Construction Electricity Program

  • PSLO
  • Data Sheet
  • Program Review
  • Assessment Report

Program Student Learning Outcomes Assessment
(AY 2015-2016)

Program Student Learning Outcomes(PSLOS)

At the completion of Construction Electricity Program the student will be able to:

  1. Practice safety and occupational health procedures in the workplace.
  2. Use electricity hand and power tools competently.
  3. Test electrical equipment.
  4. Interpret schematic wiring diagrams and waveforms.
  5. Determine circuit load.
  6. Install residential wiring circuits according to given specification and plan.

PSLO Assessment Report Summary

What we looked at:

The Construction Electricity Certificate Program assessment focused on PSLOs 3 and 5.

What we found:

PSLO #3: Test electrical equipment
Task description: Using embedded questions on midterm and final exams, students’ knowledge on electrical symbols, labels and circuit schematic were assessed and students’ knowledge on using different type of electrical test to find electrical fault.

PSLO #5: Determine circuit load:

Task description: Given description of project and instructions, students will build electrical circuit according to given specification and plan. The practical was assessed based on calculating of electrical load, that require for each branch circuit and per room. The results of the written and practical exams showed that 27 out of 29 students or 70% got a "C" or better in calculating different load for circuits.

What we are planning to work on:

To provide more testing equipment for students to have more practice on using oscilloscope and testing circuits.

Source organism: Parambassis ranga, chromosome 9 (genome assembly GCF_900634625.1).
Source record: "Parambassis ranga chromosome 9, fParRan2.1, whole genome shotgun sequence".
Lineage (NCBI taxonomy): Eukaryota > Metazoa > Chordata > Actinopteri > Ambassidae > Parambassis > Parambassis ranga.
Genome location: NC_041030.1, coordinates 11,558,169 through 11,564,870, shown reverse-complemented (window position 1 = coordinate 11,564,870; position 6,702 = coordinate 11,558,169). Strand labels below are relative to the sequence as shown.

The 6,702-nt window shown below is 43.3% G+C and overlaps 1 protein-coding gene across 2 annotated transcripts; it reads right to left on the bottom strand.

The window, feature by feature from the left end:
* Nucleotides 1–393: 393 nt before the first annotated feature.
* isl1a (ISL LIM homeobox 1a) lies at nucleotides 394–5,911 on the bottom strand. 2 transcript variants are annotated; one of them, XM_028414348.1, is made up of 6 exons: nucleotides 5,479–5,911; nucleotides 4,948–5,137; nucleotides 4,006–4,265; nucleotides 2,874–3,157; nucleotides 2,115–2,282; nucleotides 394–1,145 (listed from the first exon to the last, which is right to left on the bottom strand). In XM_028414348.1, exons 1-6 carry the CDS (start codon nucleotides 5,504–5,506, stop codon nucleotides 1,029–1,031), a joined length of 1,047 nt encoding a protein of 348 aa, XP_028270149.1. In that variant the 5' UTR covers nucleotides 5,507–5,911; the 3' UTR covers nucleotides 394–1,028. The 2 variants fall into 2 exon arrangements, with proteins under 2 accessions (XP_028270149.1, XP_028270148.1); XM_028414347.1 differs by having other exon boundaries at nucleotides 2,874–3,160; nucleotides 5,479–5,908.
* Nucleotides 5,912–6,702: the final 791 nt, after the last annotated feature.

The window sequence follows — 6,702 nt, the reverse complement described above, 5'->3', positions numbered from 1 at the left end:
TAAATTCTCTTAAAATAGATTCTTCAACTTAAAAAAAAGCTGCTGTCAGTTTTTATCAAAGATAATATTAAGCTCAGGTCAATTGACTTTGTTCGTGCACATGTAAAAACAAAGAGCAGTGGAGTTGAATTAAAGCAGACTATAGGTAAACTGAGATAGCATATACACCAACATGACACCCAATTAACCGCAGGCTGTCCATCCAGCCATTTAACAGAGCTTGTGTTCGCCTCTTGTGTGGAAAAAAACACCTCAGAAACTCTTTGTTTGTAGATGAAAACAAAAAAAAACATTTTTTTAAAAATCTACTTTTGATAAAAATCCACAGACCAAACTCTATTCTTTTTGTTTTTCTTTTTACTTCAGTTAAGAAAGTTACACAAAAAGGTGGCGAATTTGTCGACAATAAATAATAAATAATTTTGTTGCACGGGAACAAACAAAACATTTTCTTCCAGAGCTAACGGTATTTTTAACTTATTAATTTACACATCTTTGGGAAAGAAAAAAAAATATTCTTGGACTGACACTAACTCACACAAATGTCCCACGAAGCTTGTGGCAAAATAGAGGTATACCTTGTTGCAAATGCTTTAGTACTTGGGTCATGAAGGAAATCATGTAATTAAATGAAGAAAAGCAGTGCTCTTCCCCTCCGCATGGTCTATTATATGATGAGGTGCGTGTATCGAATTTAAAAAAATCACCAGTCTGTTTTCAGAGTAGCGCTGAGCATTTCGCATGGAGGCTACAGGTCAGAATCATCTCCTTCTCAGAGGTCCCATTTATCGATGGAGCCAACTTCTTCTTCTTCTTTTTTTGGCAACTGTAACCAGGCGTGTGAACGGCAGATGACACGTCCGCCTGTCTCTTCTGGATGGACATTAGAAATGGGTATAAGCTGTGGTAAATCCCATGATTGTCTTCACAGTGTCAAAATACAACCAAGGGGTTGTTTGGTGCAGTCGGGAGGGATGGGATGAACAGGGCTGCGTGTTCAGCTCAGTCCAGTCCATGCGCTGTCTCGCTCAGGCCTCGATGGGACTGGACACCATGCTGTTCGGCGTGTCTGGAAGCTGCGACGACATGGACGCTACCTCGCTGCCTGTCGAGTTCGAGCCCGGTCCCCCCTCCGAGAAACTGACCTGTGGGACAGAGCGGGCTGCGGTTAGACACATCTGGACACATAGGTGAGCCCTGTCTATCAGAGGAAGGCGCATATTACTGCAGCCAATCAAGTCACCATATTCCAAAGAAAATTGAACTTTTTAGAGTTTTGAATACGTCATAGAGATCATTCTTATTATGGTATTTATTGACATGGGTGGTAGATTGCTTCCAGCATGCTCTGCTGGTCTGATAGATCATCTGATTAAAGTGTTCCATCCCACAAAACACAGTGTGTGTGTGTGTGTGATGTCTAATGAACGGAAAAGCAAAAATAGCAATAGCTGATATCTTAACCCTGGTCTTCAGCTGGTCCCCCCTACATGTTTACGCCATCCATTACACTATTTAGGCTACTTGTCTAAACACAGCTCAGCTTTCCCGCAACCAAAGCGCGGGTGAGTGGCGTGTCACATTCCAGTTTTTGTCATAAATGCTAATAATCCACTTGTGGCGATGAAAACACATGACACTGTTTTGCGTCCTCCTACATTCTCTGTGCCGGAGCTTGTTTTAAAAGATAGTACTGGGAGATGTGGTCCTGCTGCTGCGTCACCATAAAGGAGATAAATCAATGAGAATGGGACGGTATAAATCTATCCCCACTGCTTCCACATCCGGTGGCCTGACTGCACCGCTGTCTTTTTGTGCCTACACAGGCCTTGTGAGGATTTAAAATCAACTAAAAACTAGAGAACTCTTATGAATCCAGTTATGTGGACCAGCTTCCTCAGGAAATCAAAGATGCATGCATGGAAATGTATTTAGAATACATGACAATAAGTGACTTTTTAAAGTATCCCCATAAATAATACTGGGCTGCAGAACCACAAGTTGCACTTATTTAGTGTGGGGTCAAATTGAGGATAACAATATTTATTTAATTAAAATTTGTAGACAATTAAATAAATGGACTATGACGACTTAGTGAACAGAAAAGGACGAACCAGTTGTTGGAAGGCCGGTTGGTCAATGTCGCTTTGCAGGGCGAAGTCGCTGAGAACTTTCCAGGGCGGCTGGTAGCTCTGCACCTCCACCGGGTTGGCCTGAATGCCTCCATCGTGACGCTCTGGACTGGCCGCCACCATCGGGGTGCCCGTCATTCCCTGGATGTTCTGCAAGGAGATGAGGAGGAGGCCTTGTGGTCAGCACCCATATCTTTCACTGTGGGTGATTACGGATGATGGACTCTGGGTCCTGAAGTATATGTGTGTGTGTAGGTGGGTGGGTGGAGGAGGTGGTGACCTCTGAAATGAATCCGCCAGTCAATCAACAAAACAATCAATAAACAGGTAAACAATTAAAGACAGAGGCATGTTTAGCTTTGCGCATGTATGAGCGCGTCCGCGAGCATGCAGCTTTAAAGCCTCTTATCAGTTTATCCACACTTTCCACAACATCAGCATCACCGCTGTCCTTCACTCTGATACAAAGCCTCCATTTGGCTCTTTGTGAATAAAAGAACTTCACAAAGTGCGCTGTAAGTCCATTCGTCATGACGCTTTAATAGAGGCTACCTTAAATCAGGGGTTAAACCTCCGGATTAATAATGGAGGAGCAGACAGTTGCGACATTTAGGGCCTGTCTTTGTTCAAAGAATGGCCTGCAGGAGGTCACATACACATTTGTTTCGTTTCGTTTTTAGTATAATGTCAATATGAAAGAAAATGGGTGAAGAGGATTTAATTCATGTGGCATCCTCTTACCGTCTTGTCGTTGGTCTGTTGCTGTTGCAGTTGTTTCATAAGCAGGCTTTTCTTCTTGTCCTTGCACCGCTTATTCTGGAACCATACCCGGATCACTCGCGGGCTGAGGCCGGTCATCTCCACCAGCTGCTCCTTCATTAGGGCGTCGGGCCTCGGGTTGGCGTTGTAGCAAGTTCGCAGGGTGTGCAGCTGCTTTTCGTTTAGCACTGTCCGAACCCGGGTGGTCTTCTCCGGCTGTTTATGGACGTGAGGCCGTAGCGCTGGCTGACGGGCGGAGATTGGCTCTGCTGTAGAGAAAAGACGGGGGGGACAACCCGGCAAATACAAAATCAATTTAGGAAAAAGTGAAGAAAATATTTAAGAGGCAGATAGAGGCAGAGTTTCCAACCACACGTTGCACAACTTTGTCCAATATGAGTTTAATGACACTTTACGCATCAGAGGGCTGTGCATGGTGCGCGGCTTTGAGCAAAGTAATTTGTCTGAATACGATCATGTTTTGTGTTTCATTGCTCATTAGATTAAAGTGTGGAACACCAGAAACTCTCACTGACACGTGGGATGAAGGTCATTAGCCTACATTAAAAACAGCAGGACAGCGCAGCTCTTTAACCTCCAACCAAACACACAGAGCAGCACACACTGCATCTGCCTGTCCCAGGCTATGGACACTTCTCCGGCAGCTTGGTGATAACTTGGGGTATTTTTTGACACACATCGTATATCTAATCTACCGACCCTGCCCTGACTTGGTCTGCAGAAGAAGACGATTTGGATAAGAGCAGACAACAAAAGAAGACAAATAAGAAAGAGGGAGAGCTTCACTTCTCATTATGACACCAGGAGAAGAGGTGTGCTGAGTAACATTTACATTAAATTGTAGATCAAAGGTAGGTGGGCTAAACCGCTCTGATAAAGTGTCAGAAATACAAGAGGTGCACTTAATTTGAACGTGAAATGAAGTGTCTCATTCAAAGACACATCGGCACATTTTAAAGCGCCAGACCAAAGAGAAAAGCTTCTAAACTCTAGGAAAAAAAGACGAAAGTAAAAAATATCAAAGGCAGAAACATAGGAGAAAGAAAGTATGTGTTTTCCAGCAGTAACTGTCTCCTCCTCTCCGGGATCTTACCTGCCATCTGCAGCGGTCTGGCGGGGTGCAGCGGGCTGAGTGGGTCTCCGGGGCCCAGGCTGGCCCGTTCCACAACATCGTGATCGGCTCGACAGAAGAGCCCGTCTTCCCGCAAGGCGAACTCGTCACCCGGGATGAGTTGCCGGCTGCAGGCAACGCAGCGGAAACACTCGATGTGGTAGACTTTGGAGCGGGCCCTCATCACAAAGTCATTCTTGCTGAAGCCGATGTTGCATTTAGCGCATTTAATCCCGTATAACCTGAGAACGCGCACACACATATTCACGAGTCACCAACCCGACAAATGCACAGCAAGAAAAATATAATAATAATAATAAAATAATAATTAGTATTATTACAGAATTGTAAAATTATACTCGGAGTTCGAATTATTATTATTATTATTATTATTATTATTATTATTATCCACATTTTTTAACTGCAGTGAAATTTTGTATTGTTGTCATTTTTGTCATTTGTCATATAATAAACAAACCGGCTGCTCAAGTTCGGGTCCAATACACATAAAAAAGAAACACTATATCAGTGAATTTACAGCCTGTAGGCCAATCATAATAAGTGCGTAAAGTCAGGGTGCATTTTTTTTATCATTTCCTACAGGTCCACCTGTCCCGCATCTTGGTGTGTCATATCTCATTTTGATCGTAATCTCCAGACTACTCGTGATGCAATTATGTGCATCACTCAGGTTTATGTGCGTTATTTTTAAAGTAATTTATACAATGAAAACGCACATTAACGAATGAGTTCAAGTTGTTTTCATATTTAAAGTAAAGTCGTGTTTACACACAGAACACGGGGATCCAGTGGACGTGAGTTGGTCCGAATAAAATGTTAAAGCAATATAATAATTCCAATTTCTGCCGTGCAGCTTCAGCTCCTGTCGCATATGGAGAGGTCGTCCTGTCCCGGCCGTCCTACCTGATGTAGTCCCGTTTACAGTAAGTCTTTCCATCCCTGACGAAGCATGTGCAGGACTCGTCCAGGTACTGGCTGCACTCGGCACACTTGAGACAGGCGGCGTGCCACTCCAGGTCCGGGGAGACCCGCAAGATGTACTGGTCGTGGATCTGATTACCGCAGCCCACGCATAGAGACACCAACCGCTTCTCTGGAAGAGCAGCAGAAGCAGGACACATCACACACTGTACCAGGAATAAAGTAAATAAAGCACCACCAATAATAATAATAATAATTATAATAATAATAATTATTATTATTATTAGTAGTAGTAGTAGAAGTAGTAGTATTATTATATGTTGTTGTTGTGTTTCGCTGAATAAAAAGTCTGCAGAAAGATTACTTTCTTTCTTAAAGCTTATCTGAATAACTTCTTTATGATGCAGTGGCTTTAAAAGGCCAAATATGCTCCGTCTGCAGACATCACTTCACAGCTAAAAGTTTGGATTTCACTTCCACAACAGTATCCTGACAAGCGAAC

On the Job Training for the construction students to gain more skill in their field of study, and get familiar with the NEC requirements.


Recommendations for students:

Recruit students with a basic knowledge of electricity. Students who are interested in electrical classes should have a strong foundation in math and science.

Program Review (Pohnpei Campus)

AP Full Official:Certificate of Achievement in Construction Electricity

Campus: Pohnpei Campus

Completed by: Romino Victor

AP Review Submission Date:March 2014

AR Review Cycle: 2012-2013

  1. Program Goals

    This program is designed to develop technical skills and practical experience to prepare the students for positions as electrician in this field. Students will be introduced to theory, installation and practices in troubleshooting residential and industrial circuits.

  2. Program History

    This program of Certificate in Construction Electricity was approved in 1998 giving the vocational division full authority to implement the said program. Then in 2003, the Applied Associate Degree in Building Technology major in Construction Electricity was approved giving students in the certificate level the opportunity to further their education in the electrical field.


    • 1998 – Certificate of Achievement for Construction Electricity was approved for implementation.
    • 2000 – Initial course was offered with 3 full time students.
    • 2002 – Hired 1st local instructor to teach full time due to an increase number of students registering in the program.
    • 2005 – Full time instructor was hired to teach and assist in developing/updating courseware and program assessment.